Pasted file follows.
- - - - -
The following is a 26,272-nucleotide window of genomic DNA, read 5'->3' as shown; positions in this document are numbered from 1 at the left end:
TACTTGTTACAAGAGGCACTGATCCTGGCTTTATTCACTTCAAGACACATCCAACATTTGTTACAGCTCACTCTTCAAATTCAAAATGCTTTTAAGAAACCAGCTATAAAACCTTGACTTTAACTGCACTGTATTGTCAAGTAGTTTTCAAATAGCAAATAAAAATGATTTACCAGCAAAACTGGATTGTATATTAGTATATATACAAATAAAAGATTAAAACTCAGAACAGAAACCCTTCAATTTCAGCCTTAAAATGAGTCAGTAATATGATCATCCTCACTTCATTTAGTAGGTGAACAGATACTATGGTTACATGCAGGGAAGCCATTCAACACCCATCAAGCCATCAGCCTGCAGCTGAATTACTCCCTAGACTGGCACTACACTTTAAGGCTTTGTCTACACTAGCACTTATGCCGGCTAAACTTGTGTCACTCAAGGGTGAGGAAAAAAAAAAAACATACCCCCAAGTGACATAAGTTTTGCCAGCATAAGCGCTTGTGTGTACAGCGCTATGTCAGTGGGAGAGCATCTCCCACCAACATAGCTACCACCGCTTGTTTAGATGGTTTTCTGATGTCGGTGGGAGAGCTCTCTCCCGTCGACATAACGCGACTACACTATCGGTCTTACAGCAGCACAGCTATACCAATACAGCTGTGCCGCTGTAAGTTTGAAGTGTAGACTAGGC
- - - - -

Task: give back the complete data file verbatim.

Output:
The following is a 26,272-nucleotide window of genomic DNA, read 5'->3' as shown; positions in this document are numbered from 1 at the left end:
TACTTGTTACAAGAGGCACTGATCCTGGCTTTATTCACTTCAAGACACATCCAACATTTGTTACAGCTCACTCTTCAAATTCAAAATGCTTTTAAGAAACCAGCTATAAAACCTTGACTTTAACTGCACTGTATTGTCAAGTAGTTTTCAAATAGCAAATAAAAATGATTTACCAGCAAAACTGGATTGTATATTAGTATATATACAAATAAAAGATTAAAACTCAGAACAGAAACCCTTCAATTTCAGCCTTAAAATGAGTCAGTAATATGATCATCCTCACTTCATTTAGTAGGTGAACAGATACTATGGTTACATGCAGGGAAGCCATTCAACACCCATCAAGCCATCAGCCTGCAGCTGAATTACTCCCTAGACTGGCACTACACTTTAAGGCTTTGTCTACACTAGCACTTATGCCGGCTAAACTTGTGTCACTCAAGGGTGAGGAAAAAAAAAAAACATACCCCCAAGTGACATAAGTTTTGCCAGCATAAGCGCTTGTGTGTACAGCGCTATGTCAGTGGGAGAGCATCTCCCACCAACATAGCTACCACCGCTTGTTTAGATGGTTTTCTGATGTCGGTGGGAGAGCTCTCTCCCGTCGACATAACGCGACTACACTATCGGTCTTACAGCAGCACAGCTATACCAATACAGCTGTGCCGCTGTAAGTTTGAAGTGTAGACTAGGC